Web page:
Log in

No account? Create an account

Previous Entry | Next Entry

I think back a lot to last year's solar eclipse, which I saw at almost-complete totality (99.4%) and which friends, some visiting Salem to the south of here and others visiting near Ontario in extreme eastern Oregon, saw at totality.

I also still make this face — 😕 — when I remember that some other friends, all of them smart people, kept saying in the time leading up it "What's the big deal? It's one thing passing in front of another thing." Even though it's at best exceedingly rare and possibly may not happen on any other planet beyond our own, and even though the effects on light during a solar eclipse are wonderfully weird and striking. (Seriously, of all the stars which we've learned have planets orbiting them, there's an astronomically small chance that those planets have moons the correct size and distance away to cause eclipses like this.) But they were dismissive of people making any special effort to see it — or, at most, would go "Oh, clouds are going to block it and all those people will have driven hours and camped for days for nothing."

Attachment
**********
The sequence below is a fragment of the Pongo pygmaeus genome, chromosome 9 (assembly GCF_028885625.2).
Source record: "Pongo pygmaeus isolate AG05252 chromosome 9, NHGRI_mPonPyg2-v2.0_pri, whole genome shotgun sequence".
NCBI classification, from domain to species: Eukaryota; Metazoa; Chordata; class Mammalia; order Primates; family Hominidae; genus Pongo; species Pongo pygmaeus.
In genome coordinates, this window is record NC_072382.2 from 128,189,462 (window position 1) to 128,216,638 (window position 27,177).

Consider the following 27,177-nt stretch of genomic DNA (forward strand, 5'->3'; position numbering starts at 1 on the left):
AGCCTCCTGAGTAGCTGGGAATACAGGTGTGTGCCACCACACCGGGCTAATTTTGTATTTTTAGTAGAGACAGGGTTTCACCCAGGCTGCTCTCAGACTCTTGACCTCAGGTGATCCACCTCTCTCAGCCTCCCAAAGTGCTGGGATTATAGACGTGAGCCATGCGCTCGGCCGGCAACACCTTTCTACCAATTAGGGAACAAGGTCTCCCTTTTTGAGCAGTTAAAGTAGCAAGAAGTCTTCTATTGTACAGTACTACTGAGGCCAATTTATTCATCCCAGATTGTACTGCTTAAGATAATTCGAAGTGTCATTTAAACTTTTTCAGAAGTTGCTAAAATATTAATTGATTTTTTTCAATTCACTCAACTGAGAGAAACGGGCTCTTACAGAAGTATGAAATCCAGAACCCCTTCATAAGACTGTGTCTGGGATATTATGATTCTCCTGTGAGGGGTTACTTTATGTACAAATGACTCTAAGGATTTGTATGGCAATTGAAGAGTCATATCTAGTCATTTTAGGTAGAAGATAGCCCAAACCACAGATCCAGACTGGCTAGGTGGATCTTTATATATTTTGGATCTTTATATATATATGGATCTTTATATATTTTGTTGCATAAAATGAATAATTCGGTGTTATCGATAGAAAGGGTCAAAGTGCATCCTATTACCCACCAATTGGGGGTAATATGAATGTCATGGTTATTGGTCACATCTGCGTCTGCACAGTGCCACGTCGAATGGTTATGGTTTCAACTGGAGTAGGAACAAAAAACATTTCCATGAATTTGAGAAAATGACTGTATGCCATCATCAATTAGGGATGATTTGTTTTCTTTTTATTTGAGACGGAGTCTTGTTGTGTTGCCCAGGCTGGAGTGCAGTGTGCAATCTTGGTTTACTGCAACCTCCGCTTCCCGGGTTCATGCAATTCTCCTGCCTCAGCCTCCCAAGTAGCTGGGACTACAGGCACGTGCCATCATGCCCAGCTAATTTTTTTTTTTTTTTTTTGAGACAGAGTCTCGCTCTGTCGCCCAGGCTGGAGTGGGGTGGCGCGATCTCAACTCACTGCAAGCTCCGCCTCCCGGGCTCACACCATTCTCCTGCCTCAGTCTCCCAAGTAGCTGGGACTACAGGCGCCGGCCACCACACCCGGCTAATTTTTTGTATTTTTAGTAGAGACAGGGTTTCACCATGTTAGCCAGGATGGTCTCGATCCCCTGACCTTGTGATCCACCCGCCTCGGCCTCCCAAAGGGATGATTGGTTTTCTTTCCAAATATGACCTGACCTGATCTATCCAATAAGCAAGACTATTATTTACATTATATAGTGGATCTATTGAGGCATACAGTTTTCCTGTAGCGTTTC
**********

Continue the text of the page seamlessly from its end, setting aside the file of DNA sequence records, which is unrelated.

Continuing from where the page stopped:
And then they generally said nothing after many people said how profound and striking an experience it was to see the sky go dark, with sunset light on the horizon in every direction and the sun's corona (if you smartly watched through the special filtered glasses) leaping into that night-like darkness.

Sometimes too many of us, me included, are too f'ing cynical. (I can be, though not on this particular subject.)

We're allowed to be impressed.


Aug. 14th, 2018 07:02 pm (UTC)
Love this post. It's so true. I was only able to see it from my backyard between bouts of San Francisco fog. But I WAS able to see it, and that was remarkable.